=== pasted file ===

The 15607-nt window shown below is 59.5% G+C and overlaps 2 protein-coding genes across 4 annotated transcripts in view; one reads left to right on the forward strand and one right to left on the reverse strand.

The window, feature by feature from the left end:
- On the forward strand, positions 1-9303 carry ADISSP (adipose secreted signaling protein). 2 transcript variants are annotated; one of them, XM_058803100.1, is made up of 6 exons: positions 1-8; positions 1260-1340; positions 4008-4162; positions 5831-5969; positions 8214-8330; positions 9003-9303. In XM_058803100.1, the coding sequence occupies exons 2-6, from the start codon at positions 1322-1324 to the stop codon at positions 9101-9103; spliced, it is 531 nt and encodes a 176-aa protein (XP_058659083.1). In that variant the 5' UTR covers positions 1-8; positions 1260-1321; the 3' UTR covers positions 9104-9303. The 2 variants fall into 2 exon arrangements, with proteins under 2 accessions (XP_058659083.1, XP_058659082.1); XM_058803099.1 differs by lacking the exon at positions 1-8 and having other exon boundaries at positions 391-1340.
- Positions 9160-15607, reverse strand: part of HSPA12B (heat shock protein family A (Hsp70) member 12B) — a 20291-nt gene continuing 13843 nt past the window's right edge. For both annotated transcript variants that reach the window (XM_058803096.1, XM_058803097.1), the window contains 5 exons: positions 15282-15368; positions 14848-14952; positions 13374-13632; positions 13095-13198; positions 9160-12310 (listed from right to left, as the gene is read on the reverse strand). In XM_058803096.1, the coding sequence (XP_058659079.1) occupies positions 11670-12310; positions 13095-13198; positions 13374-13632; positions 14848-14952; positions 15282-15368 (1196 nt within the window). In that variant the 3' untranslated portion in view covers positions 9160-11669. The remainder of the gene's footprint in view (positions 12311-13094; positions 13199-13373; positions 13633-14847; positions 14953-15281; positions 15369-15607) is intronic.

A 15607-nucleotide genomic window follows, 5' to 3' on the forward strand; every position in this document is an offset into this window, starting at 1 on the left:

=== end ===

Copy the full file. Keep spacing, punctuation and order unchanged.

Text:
The 15607-nt window shown below is 59.5% G+C and overlaps 2 protein-coding genes across 4 annotated transcripts in view; one reads left to right on the forward strand and one right to left on the reverse strand.

The window, feature by feature from the left end:
- On the forward strand, positions 1-9303 carry ADISSP (adipose secreted signaling protein). 2 transcript variants are annotated; one of them, XM_058803100.1, is made up of 6 exons: positions 1-8; positions 1260-1340; positions 4008-4162; positions 5831-5969; positions 8214-8330; positions 9003-9303. In XM_058803100.1, the coding sequence occupies exons 2-6, from the start codon at positions 1322-1324 to the stop codon at positions 9101-9103; spliced, it is 531 nt and encodes a 176-aa protein (XP_058659083.1). In that variant the 5' UTR covers positions 1-8; positions 1260-1321; the 3' UTR covers positions 9104-9303. The 2 variants fall into 2 exon arrangements, with proteins under 2 accessions (XP_058659083.1, XP_058659082.1); XM_058803099.1 differs by lacking the exon at positions 1-8 and having other exon boundaries at positions 391-1340.
- Positions 9160-15607, reverse strand: part of HSPA12B (heat shock protein family A (Hsp70) member 12B) — a 20291-nt gene continuing 13843 nt past the window's right edge. For both annotated transcript variants that reach the window (XM_058803096.1, XM_058803097.1), the window contains 5 exons: positions 15282-15368; positions 14848-14952; positions 13374-13632; positions 13095-13198; positions 9160-12310 (listed from right to left, as the gene is read on the reverse strand). In XM_058803096.1, the coding sequence (XP_058659079.1) occupies positions 11670-12310; positions 13095-13198; positions 13374-13632; positions 14848-14952; positions 15282-15368 (1196 nt within the window). In that variant the 3' untranslated portion in view covers positions 9160-11669. The remainder of the gene's footprint in view (positions 12311-13094; positions 13199-13373; positions 13633-14847; positions 14953-15281; positions 15369-15607) is intronic.

A 15607-nucleotide genomic window follows, 5' to 3' on the forward strand; every position in this document is an offset into this window, starting at 1 on the left: